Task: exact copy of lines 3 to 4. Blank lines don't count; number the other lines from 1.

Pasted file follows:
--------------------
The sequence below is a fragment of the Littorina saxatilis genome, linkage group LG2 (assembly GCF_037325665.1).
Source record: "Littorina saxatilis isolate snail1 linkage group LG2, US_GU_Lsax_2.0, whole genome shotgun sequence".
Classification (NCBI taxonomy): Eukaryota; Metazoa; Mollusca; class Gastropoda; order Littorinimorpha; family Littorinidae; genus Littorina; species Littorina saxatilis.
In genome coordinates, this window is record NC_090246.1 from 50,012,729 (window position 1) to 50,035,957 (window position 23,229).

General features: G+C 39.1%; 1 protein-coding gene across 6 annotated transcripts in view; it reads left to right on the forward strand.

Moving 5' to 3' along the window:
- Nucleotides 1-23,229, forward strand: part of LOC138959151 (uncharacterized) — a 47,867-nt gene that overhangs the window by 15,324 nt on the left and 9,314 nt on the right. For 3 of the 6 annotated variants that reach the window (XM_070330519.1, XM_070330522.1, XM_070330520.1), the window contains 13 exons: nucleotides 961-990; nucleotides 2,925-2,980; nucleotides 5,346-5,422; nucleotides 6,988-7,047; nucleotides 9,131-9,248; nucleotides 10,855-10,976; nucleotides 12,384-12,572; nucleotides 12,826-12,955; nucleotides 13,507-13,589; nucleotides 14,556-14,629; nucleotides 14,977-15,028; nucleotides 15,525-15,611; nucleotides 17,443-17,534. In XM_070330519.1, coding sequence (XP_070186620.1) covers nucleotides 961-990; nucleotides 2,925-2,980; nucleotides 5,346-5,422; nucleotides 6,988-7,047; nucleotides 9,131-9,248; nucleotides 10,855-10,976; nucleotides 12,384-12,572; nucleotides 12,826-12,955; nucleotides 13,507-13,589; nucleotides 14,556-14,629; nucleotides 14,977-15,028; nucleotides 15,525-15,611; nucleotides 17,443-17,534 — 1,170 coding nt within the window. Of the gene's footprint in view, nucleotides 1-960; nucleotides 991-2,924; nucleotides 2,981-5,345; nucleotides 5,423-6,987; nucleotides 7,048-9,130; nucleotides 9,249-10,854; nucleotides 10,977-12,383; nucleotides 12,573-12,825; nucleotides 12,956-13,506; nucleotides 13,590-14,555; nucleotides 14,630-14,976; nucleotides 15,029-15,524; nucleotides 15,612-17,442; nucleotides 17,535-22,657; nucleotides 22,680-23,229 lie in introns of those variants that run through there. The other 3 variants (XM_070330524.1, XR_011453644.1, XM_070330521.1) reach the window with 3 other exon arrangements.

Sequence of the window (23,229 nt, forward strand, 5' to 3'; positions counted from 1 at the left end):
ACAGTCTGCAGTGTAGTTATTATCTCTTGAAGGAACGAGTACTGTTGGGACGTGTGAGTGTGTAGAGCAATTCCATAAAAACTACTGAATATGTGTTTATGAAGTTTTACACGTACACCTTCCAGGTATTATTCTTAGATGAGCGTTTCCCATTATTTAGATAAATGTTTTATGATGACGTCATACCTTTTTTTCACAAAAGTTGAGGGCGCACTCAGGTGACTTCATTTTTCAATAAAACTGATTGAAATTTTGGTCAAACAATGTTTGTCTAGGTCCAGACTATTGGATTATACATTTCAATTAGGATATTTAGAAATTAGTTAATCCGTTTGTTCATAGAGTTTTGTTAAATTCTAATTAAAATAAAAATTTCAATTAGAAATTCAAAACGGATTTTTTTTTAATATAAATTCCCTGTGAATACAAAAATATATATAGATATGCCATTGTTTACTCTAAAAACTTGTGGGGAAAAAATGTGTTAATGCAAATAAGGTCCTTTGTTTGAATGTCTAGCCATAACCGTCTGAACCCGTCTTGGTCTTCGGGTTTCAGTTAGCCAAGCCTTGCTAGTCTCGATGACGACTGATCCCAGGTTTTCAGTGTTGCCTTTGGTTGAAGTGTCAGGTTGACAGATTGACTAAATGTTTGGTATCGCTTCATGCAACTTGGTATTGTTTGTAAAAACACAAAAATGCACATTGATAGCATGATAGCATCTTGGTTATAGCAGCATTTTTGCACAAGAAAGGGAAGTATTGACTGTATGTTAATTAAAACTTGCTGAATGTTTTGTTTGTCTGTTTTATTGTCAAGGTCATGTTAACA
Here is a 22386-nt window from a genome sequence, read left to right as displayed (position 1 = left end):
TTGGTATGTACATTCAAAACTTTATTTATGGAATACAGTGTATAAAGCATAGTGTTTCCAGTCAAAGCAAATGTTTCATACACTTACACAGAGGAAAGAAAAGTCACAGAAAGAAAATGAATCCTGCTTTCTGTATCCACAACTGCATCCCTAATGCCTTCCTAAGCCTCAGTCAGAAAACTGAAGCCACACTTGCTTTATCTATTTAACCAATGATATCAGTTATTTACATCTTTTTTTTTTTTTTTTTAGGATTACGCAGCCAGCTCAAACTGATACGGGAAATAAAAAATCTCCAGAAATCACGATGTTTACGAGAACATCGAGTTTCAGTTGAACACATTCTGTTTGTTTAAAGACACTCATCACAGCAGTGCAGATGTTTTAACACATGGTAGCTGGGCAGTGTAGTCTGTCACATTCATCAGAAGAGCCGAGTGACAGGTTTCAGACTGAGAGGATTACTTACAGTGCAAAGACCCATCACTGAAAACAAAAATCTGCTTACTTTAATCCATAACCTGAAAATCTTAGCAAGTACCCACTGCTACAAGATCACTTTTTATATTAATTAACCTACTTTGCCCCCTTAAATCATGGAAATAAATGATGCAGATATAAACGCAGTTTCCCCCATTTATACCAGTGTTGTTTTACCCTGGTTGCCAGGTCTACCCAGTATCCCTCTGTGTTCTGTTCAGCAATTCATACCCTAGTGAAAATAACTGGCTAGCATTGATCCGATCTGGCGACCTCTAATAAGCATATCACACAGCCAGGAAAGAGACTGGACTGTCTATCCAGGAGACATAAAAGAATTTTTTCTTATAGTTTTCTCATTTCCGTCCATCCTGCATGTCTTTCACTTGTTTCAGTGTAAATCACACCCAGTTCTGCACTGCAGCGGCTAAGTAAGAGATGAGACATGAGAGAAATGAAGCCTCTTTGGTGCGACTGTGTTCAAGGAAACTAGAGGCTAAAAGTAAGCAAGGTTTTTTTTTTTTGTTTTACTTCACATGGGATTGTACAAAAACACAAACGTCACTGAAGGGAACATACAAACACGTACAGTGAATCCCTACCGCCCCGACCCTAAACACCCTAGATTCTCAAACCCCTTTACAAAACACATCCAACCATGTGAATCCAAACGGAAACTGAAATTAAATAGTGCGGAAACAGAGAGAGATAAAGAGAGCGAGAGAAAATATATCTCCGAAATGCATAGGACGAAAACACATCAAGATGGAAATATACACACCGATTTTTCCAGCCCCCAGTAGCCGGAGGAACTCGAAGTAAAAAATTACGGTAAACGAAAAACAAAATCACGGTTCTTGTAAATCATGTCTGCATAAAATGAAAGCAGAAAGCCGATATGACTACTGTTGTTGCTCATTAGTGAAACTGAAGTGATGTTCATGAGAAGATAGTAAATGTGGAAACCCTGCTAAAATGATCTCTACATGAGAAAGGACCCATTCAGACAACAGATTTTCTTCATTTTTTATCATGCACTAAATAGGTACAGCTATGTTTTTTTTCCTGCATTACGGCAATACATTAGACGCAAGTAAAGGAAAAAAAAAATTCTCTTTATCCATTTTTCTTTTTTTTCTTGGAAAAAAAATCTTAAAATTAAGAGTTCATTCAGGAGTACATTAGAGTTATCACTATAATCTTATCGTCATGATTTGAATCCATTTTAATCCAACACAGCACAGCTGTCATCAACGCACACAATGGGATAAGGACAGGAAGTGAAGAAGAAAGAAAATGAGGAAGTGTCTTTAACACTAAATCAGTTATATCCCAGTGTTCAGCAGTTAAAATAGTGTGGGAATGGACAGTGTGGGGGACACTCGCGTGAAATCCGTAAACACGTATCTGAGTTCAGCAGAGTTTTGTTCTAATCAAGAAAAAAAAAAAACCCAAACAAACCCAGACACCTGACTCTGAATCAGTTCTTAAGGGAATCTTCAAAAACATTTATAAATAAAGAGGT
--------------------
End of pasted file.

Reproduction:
Classification (NCBI taxonomy): Eukaryota; Metazoa; Mollusca; class Gastropoda; order Littorinimorpha; family Littorinidae; genus Littorina; species Littorina saxatilis.
In genome coordinates, this window is record NC_090246.1 from 50,012,729 (window position 1) to 50,035,957 (window position 23,229).